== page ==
Thursday, 29 August 2013

Amazing Race Canada - Week 7: YQB, YFB

Week 7 of The Amazing Race Canada took the teams about as far north in Canada as you can go... but we are getting ahead of ourselves.
City Walls 1
Quebec City is Canada's only walled city...
The teams began in Quebec City, which we wrote about in our Week 6 blog post. Before we leave this amazing spot, a few more facts about Quebec City:
  • Quebec City's old town (Vieux-Québec) is the only remaining fortified walled city north of Mexico
  • Vieux-Québec has been declared an UNESCO World Heritage Site
  • There are lots of things you can do in Quebec City - here are just a few
From Quebec City Airport (YQB), the teams flew north north north to Iqaluit, Nunavut.

Iqaluit Airport's distinctive yellow terminal building
Iqaluit is the capital of Nunavut, Canada's largest, northernmost and newest territory, created when the region officially separated from the Northwest Territories in 1999. The teams landed at Iqaluit Airport (YFB) to tackle their challenges for this leg of the race. As so many other sites have detailed the team's activities, we'll focus our attention on the airport.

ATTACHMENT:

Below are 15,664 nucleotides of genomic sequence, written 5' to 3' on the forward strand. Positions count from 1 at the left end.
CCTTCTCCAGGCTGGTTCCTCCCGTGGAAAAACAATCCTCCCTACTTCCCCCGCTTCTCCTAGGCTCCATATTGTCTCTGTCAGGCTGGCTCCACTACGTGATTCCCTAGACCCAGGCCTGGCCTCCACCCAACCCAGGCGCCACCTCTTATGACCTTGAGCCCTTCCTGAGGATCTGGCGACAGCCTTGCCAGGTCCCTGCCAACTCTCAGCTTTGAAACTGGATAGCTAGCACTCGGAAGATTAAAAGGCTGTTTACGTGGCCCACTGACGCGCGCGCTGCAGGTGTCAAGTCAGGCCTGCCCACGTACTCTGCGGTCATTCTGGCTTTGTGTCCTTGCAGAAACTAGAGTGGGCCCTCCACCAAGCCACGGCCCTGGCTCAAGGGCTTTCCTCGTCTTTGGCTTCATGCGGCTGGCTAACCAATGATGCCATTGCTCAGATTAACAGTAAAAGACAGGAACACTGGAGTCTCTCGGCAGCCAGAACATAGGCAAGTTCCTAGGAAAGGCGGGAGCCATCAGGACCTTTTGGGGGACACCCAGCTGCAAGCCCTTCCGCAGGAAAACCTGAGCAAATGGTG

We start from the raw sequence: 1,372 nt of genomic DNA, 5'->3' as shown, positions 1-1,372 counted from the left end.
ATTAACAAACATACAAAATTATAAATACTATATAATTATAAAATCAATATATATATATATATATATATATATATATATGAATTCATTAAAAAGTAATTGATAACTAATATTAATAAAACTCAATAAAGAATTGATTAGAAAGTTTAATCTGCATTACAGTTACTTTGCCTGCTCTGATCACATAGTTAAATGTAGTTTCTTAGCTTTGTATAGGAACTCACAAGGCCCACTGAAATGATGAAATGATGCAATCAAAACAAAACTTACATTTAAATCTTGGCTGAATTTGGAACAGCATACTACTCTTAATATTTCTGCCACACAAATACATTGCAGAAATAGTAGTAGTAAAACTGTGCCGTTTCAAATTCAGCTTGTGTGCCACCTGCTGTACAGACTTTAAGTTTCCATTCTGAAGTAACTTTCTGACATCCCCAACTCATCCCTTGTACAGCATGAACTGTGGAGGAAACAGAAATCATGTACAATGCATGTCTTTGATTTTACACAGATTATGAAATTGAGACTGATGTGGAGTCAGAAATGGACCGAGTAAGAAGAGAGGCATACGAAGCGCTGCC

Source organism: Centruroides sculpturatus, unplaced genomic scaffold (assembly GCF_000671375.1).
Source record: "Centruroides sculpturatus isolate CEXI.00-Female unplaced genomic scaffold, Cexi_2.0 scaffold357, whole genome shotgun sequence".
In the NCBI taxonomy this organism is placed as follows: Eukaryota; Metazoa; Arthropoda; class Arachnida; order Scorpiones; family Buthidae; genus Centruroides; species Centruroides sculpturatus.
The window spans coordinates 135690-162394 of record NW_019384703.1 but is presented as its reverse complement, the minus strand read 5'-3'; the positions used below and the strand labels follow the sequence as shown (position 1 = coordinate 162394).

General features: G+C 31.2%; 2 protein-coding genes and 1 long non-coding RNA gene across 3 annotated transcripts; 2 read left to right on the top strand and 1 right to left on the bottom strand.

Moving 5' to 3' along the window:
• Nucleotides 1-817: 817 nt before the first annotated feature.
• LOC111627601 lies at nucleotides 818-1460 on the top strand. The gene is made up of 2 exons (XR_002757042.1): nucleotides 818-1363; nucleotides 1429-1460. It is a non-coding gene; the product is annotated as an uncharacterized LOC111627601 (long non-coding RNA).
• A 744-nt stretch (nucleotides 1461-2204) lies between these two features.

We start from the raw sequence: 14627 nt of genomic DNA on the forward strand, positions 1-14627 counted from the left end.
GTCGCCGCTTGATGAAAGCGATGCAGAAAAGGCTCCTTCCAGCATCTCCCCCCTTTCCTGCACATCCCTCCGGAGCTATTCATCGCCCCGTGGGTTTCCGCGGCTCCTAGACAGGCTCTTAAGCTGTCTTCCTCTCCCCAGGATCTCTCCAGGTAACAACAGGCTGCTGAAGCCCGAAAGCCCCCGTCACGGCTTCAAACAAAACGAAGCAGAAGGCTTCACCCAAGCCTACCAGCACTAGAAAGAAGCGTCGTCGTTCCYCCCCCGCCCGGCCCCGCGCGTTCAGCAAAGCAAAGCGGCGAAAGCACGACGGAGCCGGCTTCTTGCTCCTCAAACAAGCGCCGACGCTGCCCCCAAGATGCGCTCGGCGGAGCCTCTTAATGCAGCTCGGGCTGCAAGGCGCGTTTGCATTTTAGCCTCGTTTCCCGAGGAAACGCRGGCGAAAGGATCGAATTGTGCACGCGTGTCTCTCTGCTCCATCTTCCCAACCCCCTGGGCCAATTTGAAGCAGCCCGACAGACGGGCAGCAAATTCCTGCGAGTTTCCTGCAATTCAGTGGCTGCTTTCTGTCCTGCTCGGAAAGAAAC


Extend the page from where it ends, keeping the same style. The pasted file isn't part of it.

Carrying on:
1928 Sikorsky S-38B at Iqaluit Airport (Source: Polar Pilots)
While tiny, Iqaluit Airport plays an important role as a diversion airport for airlines flying Polar Routes. As such, Iqaluit Airport can handle any type or size of aircraft.

This Douglas C47A 10DK Dakota 3 (DC-3) ran out of fuel and
landed on the tundra about 45 nm north east of Iqaluit in 1975.
Like many arctic plane crashes, the plane is still there
to this day. (Source: Polar Pilots)
Here are a few interesting websites about the aircraft that have landed here, various incidents and the airport's services, including:
Airbus A380 at Iqaluit Airport (Source: Polar Pilots)
Another reason the airport is so important here is that there are few roads in the region. Most travel is by air, although there are some trucks in Iqaluit. The most common form of transport amongst locals is by ATV (during the short summer) or snowmobile (during the very long winters). You may even see some dog sleds if you visit here.

Unless you arrive in winter though, you will find that around town most things are within walking distance.
Bilingual Inuit and English stop sign in Iqaluit.
The sign may say STOP, but if you are intrigued,
you should GO to Iqaluit!
If you are intrigued to the point of considering a visit, check out the Iqaluit Visitor's Guide - it is very well done and contains a wealth of information.

We hope you've enjoyed learning about this destination where the Race passed through. More next week...

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